There are numerous examples of Demand Forum’s impact. For instance, it was used as key resource shaping legislation (e.g. state laws in Colorado, Louisiana, Massachusetts, Nevada, North Dakota, Ohio, Texas, and Virginia); federal legislation and policy in the U.S. (e.g., provided input used by the State Department’s Office to Monitor and Combat Trafficking in Persons and its Senior Policy Operating Group, and legislators crafting the Justice for Victims of Trafficking Act); and federal legislation and policy abroad (e.g., Canada, Israel, Ireland, South Korea, and France).

Since its initial launch, Demand Forum has cataloged local efforts to combat demand in more than 2,130 communities throughout the U.S.! Click To Tweet

The Future of Demand Forum

Earlier this year, the management of Demand Forum transitioned from Abt Associates to the National Center on Sexual Exploitation. In the time since, we’ve been working on necessary technical and administrative changes to make the site operational once again. We are thrilled to be able to let you know that this incredible resource is once again live on the Internet!

Going forward, NCOSE will seek the resources needed to devote substantial time and energy to updating and improving Demand Forum. Of particular importance: new demand deterrence tactics have emerged that were not included in the original typology. The website must be expanded to account for these new tactics, and a rigorous and systematic collection process undertaken to develop the content that fairly represents the range of new tactics and the places in which they have been implemented. We also have plans to develop “tool kits” providing practical, easy to follow guidance on developing demand deterrence programs.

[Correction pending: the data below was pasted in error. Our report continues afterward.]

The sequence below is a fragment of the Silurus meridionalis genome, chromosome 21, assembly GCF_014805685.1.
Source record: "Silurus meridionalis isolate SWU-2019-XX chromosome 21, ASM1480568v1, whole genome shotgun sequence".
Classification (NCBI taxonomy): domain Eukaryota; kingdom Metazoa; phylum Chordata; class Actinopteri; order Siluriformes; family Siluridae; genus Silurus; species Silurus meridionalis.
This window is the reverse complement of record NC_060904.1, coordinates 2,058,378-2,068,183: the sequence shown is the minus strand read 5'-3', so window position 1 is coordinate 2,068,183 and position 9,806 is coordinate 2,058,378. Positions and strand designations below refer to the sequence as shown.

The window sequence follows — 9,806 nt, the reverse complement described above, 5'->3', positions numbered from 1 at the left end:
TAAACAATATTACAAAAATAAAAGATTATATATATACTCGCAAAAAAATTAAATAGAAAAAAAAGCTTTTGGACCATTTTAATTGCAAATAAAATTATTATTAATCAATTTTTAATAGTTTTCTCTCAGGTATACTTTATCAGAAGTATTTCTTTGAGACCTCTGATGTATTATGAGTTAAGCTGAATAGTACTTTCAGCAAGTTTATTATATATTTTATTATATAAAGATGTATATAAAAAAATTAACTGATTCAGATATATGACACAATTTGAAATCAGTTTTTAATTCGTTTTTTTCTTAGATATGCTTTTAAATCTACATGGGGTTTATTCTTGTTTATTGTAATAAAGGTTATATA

So, if you want a “one stop shop” for all the tools and news you can use to stop sex buyers and stop sexual exploitation, Demand Forum is your destination. Be sure to check back often to see what’s new.

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Lisa Thompson

Lisa L. Thompson, Vice President of Research and Education, National Center on Sexual Exploitation

Vice President and Director of the NCOSE Research Institute

As Vice President of Research and Education for the National Center on Sexual Exploitation, Lisa conducts policy analysis and advocacy, advances understanding of pornography’s public health harms, and liaises with public officials, advocates, and academics to advance strategies combating the web of sexual exploitation, including pornography, stripping, prostitution, sexual trafficking, sexual assault, and more.

Lisa joined NCOSE following two years with World Hope International where as Director of Anti-Trafficking, Lisa oversaw sex trafficking recovery programs in Cambodia, Liberia, and Sierra Leone. Lisa is a contributing author to Hands that Heal: International Curriculum for Caregivers of Trafficking Survivors, as well as the book Global Perspectives on Prostitution and Sex Trafficking:  Europe Latin America, North America, and Global. Lisa also routinely speaks and trains on sexual exploitation topics for a diverse range of audiences. Lisa served for more than 12 years as the Liaison for the Abolition of Sexual Trafficking for The Salvation Army USA National Headquarters.